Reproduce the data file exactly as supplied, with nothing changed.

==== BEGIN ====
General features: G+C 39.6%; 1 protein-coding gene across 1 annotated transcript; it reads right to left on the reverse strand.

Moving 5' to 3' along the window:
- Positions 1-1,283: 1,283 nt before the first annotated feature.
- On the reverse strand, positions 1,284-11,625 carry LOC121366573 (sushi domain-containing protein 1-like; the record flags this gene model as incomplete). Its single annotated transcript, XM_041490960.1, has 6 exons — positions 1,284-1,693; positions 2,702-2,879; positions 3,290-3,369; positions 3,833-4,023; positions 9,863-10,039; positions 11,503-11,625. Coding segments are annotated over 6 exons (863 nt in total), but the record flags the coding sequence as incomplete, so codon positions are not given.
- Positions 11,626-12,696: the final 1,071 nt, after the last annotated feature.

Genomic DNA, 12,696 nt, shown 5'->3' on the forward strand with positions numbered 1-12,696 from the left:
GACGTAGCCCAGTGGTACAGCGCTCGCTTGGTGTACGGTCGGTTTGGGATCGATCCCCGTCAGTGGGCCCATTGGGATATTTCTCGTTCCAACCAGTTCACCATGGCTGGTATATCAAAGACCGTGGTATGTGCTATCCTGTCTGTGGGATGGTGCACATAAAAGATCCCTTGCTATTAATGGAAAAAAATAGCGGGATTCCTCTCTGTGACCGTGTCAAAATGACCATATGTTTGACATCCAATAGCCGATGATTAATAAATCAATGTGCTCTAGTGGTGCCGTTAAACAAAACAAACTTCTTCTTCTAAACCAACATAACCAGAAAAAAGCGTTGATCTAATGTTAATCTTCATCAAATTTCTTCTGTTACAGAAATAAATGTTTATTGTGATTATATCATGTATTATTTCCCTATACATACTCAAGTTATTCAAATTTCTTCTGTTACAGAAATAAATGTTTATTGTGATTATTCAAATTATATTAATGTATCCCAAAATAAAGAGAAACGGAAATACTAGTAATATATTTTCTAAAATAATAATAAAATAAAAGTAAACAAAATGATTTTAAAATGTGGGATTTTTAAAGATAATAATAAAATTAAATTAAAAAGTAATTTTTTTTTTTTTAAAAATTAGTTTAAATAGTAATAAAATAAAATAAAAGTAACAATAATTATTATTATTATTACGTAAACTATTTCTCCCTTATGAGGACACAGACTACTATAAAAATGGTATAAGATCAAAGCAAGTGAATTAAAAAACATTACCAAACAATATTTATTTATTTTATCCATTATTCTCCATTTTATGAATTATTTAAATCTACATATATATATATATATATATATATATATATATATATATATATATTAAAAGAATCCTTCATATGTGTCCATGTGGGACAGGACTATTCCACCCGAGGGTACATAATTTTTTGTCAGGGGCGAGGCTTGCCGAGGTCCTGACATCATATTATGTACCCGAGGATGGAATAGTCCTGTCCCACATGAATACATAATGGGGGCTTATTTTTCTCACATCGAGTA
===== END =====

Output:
General features: G+C 39.6%; 1 protein-coding gene across 1 annotated transcript; it reads right to left on the reverse strand.

Moving 5' to 3' along the window:
- Positions 1-1,283: 1,283 nt before the first annotated feature.
- On the reverse strand, positions 1,284-11,625 carry LOC121366573 (sushi domain-containing protein 1-like; the record flags this gene model as incomplete). Its single annotated transcript, XM_041490960.1, has 6 exons — positions 1,284-1,693; positions 2,702-2,879; positions 3,290-3,369; positions 3,833-4,023; positions 9,863-10,039; positions 11,503-11,625. Coding segments are annotated over 6 exons (863 nt in total), but the record flags the coding sequence as incomplete, so codon positions are not given.
- Positions 11,626-12,696: the final 1,071 nt, after the last annotated feature.

Genomic DNA, 12,696 nt, shown 5'->3' on the forward strand with positions numbered 1-12,696 from the left:
GACGTAGCCCAGTGGTACAGCGCTCGCTTGGTGTACGGTCGGTTTGGGATCGATCCCCGTCAGTGGGCCCATTGGGATATTTCTCGTTCCAACCAGTTCACCATGGCTGGTATATCAAAGACCGTGGTATGTGCTATCCTGTCTGTGGGATGGTGCACATAAAAGATCCCTTGCTATTAATGGAAAAAAATAGCGGGATTCCTCTCTGTGACCGTGTCAAAATGACCATATGTTTGACATCCAATAGCCGATGATTAATAAATCAATGTGCTCTAGTGGTGCCGTTAAACAAAACAAACTTCTTCTTCTAAACCAACATAACCAGAAAAAAGCGTTGATCTAATGTTAATCTTCATCAAATTTCTTCTGTTACAGAAATAAATGTTTATTGTGATTATATCATGTATTATTTCCCTATACATACTCAAGTTATTCAAATTTCTTCTGTTACAGAAATAAATGTTTATTGTGATTATTCAAATTATATTAATGTATCCCAAAATAAAGAGAAACGGAAATACTAGTAATATATTTTCTAAAATAATAATAAAATAAAAGTAAACAAAATGATTTTAAAATGTGGGATTTTTAAAGATAATAATAAAATTAAATTAAAAAGTAATTTTTTTTTTTTTAAAAATTAGTTTAAATAGTAATAAAATAAAATAAAAGTAACAATAATTATTATTATTATTACGTAAACTATTTCTCCCTTATGAGGACACAGACTACTATAAAAATGGTATAAGATCAAAGCAAGTGAATTAAAAAACATTACCAAACAATATTTATTTATTTTATCCATTATTCTCCATTTTATGAATTATTTAAATCTACATATATATATATATATATATATATATATATATATATATATATATTAAAAGAATCCTTCATATGTGTCCATGTGGGACAGGACTATTCCACCCGAGGGTACATAATTTTTTGTCAGGGGCGAGGCTTGCCGAGGTCCTGACATCATATTATGTACCCGAGGATGGAATAGTCCTGTCCCACATGAATACATAATGGGGGCTTATTTTTCTCACATCGAGTA